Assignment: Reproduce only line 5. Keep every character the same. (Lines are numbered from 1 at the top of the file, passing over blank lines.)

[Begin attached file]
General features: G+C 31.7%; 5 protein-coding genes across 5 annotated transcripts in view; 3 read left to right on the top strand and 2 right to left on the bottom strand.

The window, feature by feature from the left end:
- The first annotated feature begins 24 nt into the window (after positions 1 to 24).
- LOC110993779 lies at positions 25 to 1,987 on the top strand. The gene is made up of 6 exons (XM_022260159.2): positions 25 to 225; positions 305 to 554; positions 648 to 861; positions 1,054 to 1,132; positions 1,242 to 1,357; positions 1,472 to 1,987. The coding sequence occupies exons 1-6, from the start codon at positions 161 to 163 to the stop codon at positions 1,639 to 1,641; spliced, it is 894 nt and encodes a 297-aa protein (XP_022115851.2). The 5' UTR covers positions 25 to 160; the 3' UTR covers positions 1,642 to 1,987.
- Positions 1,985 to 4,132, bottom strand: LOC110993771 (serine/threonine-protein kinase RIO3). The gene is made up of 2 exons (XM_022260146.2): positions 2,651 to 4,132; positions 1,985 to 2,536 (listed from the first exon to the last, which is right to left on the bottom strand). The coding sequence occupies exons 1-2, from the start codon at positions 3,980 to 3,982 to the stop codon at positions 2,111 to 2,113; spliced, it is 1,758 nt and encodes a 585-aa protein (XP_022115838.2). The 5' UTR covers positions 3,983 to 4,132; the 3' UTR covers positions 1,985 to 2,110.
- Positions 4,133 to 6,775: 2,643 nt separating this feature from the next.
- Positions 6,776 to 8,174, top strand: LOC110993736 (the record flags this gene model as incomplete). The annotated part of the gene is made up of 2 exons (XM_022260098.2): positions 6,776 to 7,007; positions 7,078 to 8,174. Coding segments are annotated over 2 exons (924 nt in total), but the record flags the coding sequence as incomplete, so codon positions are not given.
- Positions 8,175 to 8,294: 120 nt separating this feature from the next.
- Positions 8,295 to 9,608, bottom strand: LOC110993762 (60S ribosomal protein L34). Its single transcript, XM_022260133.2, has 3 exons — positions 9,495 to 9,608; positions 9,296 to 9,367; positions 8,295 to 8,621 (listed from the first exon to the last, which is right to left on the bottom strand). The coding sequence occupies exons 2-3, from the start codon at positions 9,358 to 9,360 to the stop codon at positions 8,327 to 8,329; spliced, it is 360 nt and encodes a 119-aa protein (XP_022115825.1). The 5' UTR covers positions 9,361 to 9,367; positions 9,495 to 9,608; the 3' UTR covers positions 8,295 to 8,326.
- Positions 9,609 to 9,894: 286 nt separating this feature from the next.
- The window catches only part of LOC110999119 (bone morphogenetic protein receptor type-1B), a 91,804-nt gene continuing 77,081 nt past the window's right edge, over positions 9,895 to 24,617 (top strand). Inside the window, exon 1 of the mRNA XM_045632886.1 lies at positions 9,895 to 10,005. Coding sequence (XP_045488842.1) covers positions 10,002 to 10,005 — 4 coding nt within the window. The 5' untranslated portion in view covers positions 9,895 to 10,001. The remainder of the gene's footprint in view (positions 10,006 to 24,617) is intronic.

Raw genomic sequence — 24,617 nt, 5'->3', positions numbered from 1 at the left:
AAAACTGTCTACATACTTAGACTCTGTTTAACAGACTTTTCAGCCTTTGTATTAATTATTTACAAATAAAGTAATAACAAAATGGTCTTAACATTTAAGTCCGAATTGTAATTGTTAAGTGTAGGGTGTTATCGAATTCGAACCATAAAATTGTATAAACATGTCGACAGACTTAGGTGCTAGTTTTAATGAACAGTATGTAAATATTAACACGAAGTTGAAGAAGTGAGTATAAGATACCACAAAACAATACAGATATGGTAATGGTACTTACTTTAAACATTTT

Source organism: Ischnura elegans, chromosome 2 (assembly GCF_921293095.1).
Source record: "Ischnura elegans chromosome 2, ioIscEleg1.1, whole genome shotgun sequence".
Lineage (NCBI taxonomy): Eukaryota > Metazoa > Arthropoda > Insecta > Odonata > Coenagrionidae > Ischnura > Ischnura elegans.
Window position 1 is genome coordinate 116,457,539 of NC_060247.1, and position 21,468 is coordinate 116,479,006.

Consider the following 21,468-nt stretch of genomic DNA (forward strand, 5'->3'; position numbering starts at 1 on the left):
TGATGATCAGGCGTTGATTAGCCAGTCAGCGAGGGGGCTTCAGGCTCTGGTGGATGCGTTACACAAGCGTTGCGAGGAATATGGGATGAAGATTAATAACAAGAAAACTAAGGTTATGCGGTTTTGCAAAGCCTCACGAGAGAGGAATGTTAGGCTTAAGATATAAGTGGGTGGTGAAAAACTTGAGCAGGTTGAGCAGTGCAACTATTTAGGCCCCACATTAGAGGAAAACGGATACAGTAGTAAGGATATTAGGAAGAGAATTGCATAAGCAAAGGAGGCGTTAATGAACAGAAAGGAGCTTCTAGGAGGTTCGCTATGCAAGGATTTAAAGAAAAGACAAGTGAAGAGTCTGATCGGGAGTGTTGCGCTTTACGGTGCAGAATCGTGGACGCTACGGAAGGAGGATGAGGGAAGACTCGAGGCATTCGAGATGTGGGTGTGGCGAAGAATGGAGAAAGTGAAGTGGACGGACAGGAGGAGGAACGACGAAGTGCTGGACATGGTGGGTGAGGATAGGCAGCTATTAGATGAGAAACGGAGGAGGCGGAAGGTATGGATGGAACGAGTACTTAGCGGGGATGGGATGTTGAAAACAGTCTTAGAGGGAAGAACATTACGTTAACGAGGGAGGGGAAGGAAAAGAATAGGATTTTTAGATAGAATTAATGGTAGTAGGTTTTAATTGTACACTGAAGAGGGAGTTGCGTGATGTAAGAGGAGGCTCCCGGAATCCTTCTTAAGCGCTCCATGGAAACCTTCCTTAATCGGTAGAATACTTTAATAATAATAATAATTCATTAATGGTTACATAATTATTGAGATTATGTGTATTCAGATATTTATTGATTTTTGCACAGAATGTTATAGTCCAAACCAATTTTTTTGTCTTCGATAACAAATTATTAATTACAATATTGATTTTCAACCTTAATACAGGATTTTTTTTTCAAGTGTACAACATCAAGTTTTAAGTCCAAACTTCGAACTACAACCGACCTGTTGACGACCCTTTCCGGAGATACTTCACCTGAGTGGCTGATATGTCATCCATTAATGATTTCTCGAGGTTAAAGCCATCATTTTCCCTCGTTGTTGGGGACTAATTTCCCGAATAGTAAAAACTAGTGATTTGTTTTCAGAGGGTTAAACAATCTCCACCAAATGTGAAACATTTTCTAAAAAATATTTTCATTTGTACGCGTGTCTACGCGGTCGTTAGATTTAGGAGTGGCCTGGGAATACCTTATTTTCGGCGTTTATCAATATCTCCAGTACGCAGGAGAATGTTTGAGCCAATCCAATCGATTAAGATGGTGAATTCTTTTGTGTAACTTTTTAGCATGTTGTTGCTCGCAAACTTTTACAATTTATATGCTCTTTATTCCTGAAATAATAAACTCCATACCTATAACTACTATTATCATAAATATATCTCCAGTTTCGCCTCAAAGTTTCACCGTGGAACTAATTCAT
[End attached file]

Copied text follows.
- Positions 1,985 to 4,132, bottom strand: LOC110993771 (serine/threonine-protein kinase RIO3). The gene is made up of 2 exons (XM_022260146.2): positions 2,651 to 4,132; positions 1,985 to 2,536 (listed from the first exon to the last, which is right to left on the bottom strand). The coding sequence occupies exons 1-2, from the start codon at positions 3,980 to 3,982 to the stop codon at positions 2,111 to 2,113; spliced, it is 1,758 nt and encodes a 585-aa protein (XP_022115838.2). The 5' UTR covers positions 3,983 to 4,132; the 3' UTR covers positions 1,985 to 2,110.